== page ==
Viscose is a type of rayon fabric that drapes like silk but has the soft feel of cotton. It is also cheap to make, so it’s common in a lot of fabrics and textiles today. Since it’s everywhere, it’s a good idea to know how to care for it and to know, does viscose shrink when you wash it?
Viscose can shrink in the dryer or when washed. It is a very delicate fabric, and the heat and motion of a washer and dryer will shorten the fibers and cause them to shrink. Handwashing and air-drying viscose will stop shrinking, or you can dry clean it.
Because viscose is so delicate, it’s often present in fabric blends. But does a blend keep it from shrinking? What if you want to shrink it on purpose? This guide will tell you everything you need to know about viscose shrinking.
Does 100% Viscose Shrink?
Viscose does shrink, especially if you put it in the dryer. 100% viscose is a semi-synthetic fabric that is especially fragile because of how the manufacturer processes the fibers. It is an affordable substitute for silk, but it lacks the strength of natural silk.
Machine washing or drying your viscose clothes can shrink them, especially if you use hot water and lots of agitation. It can also tear viscose or leave holes.
Why Does Viscose Shrink?Viscose shrinks because of its structure. To make viscose, manufacturers treat wood pulp and other plant materials with chemicals. These treatments turn the pulp into long filaments that the manufacturer spins into yarn. The result is a fabric that’s made out of plant cellulose.
Cellulose is strong in its natural state, but the processed form that makes viscose loses that strength. The fibers absorb water like natural plant cellulose, but that water can weaken the bonds between the cellulose molecules, changing the shape of the fabric.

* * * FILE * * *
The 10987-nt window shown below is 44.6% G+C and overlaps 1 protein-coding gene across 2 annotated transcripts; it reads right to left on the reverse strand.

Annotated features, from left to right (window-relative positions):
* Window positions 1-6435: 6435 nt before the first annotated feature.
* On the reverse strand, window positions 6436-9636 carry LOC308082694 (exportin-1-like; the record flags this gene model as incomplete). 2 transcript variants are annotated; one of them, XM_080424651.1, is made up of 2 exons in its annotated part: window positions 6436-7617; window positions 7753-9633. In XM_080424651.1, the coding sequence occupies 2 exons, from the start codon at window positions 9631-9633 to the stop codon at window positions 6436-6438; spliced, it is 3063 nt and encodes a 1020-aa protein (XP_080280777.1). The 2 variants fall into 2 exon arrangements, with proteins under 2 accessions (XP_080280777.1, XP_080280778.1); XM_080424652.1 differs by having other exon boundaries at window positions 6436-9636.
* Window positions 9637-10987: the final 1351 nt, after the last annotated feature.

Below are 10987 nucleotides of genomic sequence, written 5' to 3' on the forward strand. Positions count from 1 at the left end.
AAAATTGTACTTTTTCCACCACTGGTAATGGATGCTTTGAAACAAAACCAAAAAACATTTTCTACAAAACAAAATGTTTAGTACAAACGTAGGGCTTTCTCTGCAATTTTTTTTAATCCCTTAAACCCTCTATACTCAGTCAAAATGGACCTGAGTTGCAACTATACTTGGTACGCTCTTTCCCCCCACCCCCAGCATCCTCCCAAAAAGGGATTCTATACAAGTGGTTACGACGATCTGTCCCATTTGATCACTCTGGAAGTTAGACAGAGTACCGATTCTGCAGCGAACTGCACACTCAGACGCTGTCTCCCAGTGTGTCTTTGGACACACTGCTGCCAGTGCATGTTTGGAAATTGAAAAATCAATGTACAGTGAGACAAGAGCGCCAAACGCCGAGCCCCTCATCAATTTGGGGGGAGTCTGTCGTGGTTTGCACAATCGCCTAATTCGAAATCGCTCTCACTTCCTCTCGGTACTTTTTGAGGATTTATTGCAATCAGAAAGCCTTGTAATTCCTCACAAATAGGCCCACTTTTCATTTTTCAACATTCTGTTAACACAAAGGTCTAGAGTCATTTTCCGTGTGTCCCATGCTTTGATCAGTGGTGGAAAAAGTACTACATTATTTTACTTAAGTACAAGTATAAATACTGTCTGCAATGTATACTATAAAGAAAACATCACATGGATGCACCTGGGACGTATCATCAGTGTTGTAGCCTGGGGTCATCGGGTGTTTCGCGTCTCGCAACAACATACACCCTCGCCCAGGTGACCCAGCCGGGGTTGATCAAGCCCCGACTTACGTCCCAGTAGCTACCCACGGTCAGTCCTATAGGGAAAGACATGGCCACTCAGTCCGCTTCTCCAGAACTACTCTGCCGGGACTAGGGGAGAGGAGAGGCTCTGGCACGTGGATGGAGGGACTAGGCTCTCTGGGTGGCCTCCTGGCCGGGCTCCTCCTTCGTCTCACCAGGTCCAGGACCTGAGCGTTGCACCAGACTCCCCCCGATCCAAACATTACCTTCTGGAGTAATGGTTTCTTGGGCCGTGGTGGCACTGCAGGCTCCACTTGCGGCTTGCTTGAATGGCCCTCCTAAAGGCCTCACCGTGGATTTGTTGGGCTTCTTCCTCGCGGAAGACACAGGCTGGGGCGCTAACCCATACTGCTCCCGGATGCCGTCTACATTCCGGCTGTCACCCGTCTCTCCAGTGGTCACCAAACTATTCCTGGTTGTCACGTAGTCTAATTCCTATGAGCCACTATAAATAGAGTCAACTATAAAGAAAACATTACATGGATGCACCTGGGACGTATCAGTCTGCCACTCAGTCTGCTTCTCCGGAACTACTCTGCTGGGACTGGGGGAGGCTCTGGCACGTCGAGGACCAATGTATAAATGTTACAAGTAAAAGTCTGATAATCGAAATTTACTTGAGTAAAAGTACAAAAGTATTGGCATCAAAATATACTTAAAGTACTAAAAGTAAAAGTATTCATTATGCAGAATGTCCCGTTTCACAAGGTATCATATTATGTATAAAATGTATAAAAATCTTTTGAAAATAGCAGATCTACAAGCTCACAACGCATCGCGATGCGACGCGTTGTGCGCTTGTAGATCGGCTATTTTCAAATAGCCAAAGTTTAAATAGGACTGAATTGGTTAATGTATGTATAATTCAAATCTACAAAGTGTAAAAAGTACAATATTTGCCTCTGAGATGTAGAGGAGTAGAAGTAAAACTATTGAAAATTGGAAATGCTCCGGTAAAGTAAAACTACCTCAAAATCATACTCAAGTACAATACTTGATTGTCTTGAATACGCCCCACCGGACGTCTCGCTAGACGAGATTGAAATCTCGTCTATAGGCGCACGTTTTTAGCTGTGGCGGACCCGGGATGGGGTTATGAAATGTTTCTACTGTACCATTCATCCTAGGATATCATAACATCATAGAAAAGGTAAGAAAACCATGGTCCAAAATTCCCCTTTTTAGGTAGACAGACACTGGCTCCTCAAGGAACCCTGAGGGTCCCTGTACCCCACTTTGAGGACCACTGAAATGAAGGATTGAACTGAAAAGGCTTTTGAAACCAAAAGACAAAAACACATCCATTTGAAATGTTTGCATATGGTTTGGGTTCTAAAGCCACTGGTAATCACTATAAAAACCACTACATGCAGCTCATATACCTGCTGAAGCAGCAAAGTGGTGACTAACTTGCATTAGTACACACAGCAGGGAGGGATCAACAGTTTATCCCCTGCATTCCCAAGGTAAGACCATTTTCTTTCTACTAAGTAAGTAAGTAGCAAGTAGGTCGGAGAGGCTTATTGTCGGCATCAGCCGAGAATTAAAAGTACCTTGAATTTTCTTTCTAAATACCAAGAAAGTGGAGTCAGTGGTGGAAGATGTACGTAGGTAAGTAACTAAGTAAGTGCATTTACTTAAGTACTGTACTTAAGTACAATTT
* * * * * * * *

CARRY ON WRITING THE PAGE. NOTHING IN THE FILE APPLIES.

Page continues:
Viscose absorbs a lot of water—more than most natural fibers. The more water that’s in the viscose, the weaker the cellulose bonds are and the more likely it is you’ll damage the fabric. Wet viscose is easy to shrink, tear, or misshape.
This can lead to shrinking or tearing. The more wet viscose is moved around, the higher the risk of shrinking or tearing. That is why the washer and dryer have a particularly strong impact on viscose damage.
How Much Does Viscose Shrink?
How much viscose shrinks depends on whether it’s blended with other fibers and the exact way it was manufactured. Different companies use slightly different chemical processes on their viscose, which can change the strength.
The processing makes viscose shrinking unpredictable. The same wash cycle could shrink two pieces of viscose from different manufacturers in a different amount. Some manufacturers use anti-shrink coatings on their fabric or pre-shrink them, which can help reduce shrinking.
Since it’s unpredictable, there isn’t an exact measurement for how much viscose shrinks. You can get a closer idea of how much your viscose might shrink if it’s a blend. If the blended fiber is less prone to shrinkage, you can expect your viscose to shrink less than 100% viscose. However, if you have a high-shrink fabric in the blend, such as wool, you could shrink your viscose even more.
Can Viscose Shrink More Than Once?
Viscose can shrink every time you wash it, especially if you use hot water and heavy machine cycles. The amount it shrinks depends on the way you wash it. A viscose garment might shrink a small amount if you wash it by hand in cold water but then shrink a lot if you wash it in warm water in the machine the next time.
Unlike fabrics such as 100% cotton, trying to “pre-shrink” a viscose item will not stop it from shrinking during later washes. A garment with a shrink-resistant coating will not shrink as much in early washes as it will once the coating starts to wear off. The early washes might seem like they pre-shrunk the garment, but the effect will eventually wear off.
Does Viscose Shrink When Washed?
Viscose does shrink when washed. How much it shrinks depends on the way you wash it. You can minimize how much your viscose fabric and garments shrink if you’re careful with how you launder them.